Fun with, Like, Real Audio

27 Oct

history of sound in the arts notes

My first quarter after graduating from UC Davis, I audited a Technocultural Studies class called History of Sound in the Arts. I took a lot of notes like this.

Prof. Doug Kahn covered everything from player pianos to prepared pianos, the “dawn chorus” of electromagnetic noise to his own claim to fame, “Reagan Speaks for Himself” (sampled by Fine Young Cannibals and Eric B. & Rakim):

He also introduced us to a silly audio project called Language Removal Services, taking movie clips and speeches and clipping out everything but the uhhs, umms and throat-clearings. The most disturbing examples were the speeches of each gubernatorial candidate during the 2003 California recall election.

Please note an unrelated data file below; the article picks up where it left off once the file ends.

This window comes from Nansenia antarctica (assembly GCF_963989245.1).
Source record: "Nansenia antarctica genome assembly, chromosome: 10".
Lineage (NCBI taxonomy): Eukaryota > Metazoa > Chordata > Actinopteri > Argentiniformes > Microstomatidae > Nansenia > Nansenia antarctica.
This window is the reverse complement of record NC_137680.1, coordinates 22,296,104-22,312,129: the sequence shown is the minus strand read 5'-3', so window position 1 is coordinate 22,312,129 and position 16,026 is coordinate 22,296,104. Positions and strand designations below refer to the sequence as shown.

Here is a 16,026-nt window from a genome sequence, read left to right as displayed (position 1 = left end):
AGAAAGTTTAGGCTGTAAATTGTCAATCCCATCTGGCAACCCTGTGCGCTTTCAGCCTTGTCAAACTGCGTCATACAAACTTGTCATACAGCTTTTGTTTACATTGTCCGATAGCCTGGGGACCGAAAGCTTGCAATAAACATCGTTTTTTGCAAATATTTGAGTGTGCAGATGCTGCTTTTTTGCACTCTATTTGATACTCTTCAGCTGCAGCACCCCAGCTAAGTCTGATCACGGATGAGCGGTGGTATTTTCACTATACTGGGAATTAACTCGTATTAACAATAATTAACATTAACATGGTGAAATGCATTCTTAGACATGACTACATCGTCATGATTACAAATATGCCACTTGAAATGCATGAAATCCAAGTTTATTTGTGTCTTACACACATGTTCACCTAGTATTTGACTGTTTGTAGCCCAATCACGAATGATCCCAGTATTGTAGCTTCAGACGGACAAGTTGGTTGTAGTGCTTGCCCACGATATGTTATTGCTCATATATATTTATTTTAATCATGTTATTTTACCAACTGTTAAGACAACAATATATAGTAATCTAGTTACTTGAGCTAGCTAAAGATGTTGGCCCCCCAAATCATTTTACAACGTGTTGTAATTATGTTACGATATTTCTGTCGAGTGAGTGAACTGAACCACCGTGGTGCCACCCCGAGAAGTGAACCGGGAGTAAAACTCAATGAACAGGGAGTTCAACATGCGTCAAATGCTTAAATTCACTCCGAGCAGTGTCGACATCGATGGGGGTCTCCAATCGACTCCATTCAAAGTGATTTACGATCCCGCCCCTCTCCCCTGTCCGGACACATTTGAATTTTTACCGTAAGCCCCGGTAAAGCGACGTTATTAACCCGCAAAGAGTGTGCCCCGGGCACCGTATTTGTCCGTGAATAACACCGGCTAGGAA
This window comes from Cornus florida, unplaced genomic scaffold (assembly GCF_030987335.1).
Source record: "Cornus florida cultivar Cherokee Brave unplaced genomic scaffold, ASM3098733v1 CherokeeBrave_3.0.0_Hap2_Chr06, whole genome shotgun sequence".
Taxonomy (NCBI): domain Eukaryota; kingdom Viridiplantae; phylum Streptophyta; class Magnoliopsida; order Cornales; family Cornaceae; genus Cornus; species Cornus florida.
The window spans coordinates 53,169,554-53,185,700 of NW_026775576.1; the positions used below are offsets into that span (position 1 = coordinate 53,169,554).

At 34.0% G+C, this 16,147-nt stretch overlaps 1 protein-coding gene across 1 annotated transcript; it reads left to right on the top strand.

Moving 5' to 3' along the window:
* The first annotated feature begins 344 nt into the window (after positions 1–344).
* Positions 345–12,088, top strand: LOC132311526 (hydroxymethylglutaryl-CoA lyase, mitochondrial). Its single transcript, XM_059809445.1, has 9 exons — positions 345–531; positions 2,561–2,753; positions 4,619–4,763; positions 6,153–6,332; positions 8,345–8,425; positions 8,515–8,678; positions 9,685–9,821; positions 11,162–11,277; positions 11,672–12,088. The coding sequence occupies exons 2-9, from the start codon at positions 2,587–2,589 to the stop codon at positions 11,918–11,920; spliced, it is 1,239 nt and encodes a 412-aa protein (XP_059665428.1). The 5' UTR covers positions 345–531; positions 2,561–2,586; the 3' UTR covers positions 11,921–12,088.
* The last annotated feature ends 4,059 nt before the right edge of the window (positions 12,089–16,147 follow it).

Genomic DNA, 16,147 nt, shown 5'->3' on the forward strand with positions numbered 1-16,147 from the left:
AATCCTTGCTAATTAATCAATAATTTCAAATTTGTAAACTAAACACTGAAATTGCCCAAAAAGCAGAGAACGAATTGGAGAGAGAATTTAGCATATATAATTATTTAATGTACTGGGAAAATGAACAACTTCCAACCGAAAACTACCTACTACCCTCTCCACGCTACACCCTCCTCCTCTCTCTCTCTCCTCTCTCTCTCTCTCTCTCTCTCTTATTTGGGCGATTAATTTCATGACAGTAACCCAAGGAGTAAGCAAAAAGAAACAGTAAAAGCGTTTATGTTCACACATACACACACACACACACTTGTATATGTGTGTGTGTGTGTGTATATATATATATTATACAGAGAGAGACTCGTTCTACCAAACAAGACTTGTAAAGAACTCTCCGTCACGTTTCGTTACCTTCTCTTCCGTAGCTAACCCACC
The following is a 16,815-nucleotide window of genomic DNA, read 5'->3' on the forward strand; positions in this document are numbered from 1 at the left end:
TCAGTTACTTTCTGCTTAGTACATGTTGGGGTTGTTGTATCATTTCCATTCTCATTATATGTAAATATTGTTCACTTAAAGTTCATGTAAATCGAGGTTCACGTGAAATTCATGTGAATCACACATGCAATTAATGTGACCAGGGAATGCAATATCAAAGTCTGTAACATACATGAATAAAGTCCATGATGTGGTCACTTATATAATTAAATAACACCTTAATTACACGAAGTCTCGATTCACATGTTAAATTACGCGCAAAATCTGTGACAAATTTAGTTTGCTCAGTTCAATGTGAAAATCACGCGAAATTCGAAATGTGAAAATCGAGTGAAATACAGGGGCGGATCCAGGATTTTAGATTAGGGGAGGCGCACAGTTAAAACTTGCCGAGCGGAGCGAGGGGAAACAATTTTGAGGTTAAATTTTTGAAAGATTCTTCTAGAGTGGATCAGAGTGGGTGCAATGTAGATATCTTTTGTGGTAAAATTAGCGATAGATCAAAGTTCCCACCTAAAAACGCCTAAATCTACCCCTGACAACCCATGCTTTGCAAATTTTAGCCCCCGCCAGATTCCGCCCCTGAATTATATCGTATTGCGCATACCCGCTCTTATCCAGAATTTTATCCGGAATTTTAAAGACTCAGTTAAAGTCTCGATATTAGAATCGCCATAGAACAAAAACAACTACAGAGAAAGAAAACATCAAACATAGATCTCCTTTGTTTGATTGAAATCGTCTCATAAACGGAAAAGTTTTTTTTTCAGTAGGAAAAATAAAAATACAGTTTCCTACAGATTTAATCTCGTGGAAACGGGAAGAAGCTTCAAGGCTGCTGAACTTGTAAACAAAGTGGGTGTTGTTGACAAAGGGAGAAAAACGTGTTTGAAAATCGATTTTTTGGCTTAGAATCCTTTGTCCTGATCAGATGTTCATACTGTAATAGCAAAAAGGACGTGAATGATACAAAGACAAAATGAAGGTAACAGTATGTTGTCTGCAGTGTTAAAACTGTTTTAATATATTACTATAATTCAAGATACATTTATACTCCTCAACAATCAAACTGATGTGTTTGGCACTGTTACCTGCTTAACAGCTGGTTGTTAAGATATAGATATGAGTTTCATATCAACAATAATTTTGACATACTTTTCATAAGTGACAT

I was inspired to try a similar experiment after interviewing someone (who shall remain anonymous) for a class assignment who, I realized, says “like” as much as I do. I was also remembering in high school when my friend kept a tally of how many times one particularly verbose girl said “like” in a class seminar (something like 54 times in 20 minutes).

I intended to chop up the whole 45-minute interview, but I found the first five minutes to be plenty. Enjoy!

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